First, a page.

How and in what ways have social networks such as facebook changed the definition of private life?

Since its creation in 2004 by Mark Zuckerberg, facebook has had an ever increasing number of members. Originally set up as a college dating site, and a place where Mark Zuckerberg and his friends could “rate” girls faces according to their “hotness”, it quickly developed into a major social network site available to all. Nowadays, it seems that “everyone” is on facebook, (approximately 500 million members are registered today) and facebook is often the place where events amongst friends are organised, information related to parties but also work and university lectures in exchanged. But it is not only written information which is shared, pictures are also posted, with no limit as to the amount of photographs that a single user can post. Users can also post pictures of their friends, sometimes in not so flattering situations, and post whichever comments they want, about whomever they want, thinking that these will never be seen by the people concerned. But some people have discovered the pitfalls of facebook to their great despair.

In December 2008 in France, three people where fired from a company after criticising their superiors and the company itself on facebook. Their pages where open for viewing to “friends of friends”, which is how the management of the company eventually saw the degrading and condescending comments, Similar stories have happened in the past. In the UK, an employee posted a comment on her facebook wall on a Friday stating that she hated her job and her boss and that she did not look forward to returning to work on the Monday. Her boss saw this comment. His reply was quick and to the point “oh yeah? Well you won’t be coming back on Monday anyway, since you’re fired. Goodbye!”. Similarly, company owners have declined to give someone a job offer based on information or pictures they have seen on candidate’s facebook pages, if they believe that what they have seen there does not give an appropriate image of the person in question. This is the problem with many social network sites such as facebook, MySpace, Hi5 or similar. People do not realise that all images uploaded on facebook become the property of Google, and that once published on the internet, if their settings are not carefully privatised, these pictures can end up in places never before imagined, such as in the hands of a future employer for example.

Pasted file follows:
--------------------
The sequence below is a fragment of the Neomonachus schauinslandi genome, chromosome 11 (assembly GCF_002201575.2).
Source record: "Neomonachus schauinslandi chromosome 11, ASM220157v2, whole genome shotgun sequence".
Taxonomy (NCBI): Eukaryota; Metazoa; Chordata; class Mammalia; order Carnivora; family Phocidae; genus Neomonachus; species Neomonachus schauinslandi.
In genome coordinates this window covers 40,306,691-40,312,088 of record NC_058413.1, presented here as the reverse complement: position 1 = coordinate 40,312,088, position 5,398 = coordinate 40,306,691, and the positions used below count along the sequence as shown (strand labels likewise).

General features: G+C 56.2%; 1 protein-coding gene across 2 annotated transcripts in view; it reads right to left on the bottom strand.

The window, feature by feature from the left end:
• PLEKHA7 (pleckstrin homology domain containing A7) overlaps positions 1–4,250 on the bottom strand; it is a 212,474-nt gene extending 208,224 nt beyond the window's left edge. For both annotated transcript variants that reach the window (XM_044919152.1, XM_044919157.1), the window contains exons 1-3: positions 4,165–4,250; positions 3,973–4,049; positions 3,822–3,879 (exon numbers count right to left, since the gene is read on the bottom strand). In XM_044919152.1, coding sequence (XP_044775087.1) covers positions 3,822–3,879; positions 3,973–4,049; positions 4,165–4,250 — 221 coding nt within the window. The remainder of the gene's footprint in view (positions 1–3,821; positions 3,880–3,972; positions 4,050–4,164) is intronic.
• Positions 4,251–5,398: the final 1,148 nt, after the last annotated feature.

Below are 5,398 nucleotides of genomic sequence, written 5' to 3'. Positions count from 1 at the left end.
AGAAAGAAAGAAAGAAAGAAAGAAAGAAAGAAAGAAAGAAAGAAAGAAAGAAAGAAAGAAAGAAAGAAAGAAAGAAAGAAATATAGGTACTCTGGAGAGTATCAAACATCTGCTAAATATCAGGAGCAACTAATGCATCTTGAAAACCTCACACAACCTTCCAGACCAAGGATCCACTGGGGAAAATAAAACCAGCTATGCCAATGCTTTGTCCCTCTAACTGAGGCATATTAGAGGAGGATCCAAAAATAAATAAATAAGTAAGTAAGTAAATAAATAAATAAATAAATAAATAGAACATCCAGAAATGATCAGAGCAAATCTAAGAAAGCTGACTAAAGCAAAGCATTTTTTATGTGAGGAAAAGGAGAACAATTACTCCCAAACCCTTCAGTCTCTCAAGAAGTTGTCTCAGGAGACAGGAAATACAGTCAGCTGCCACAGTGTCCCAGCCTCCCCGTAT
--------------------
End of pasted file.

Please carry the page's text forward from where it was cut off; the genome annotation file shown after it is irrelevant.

Recently, it has been revealed that 92% of the babies under 2 years old in the USA are either on facebook or on other social networking sites pictured on photographs uploaded by their parents! In France, this number is only slightly less, with 73%. 33% of babies already have their photo published on the internet at the time of their birth! These statistics are of course alarming, and perhaps we are not that far away from pictures and videos of the actual births themselves being posted on facebook in minute detail, with people “liking” them and a few years later “tagging” themselves in the picture of them coming out of their mothers womb! People have even started posting scans of their foetuses on facebook.

Another quite extreme case was related by the Swedish newspaper Expressen during the summer of 2007. The article spoke about a woman who had divorced her husband, and, a few weeks later, had met another man, which she had immediately married. As a consequence, she changed her facebook status from “single” to “married”. When her ex husband saw this, he became furious, went over to her house and killed her. One may of course say that this man was perhaps unstable in many ways, and even if facebook had not been there to tell him the news, he would perhaps eventually have found out through another source, and will most likely have killed her anyway, but this example, and the others discussed above definitely prove that it is perhaps not that wise to put every single detail about your private life up on facebook and on social networking sites, as after all, any information you put on facebook, by the second it is up there, it in effect is no longer private, but becomes public information. Thieves may be able to plan hits on a wealthy person0s home because he sees on their facebook page that they are abroad for a month for example, and the statistics about a person0s private life, which are stored in the facebook database, can be transmitted to organisations such as the FBI or similar if they where to ask for it, as well as to advertisers, which, in some cases has happened in the past. Indeed, even if you delete the information from your profile, it is not permanently deleted from the databases. The website openbook.org enables you to search any facebook profiles which do not have strict privacy settings, and shows that even criminals if they wanted to, could potentially access private information of unsuspecting victims.

Nevertheless, if you are careful with the way in which you use social networking sites, they can be very useful planning and communication tools, and many big companies and TV channels such as CNN for example now also have their own facebook page, for conveniently sharing information with colleagues and the general public. So in conclusion, social networking sites have definitely changed the definitions of private life both in a positive and a negative sense, but if used wisely and carefully, they can prove to be very helpful tools of communication indeed.

Pontus Wallstén

AJM

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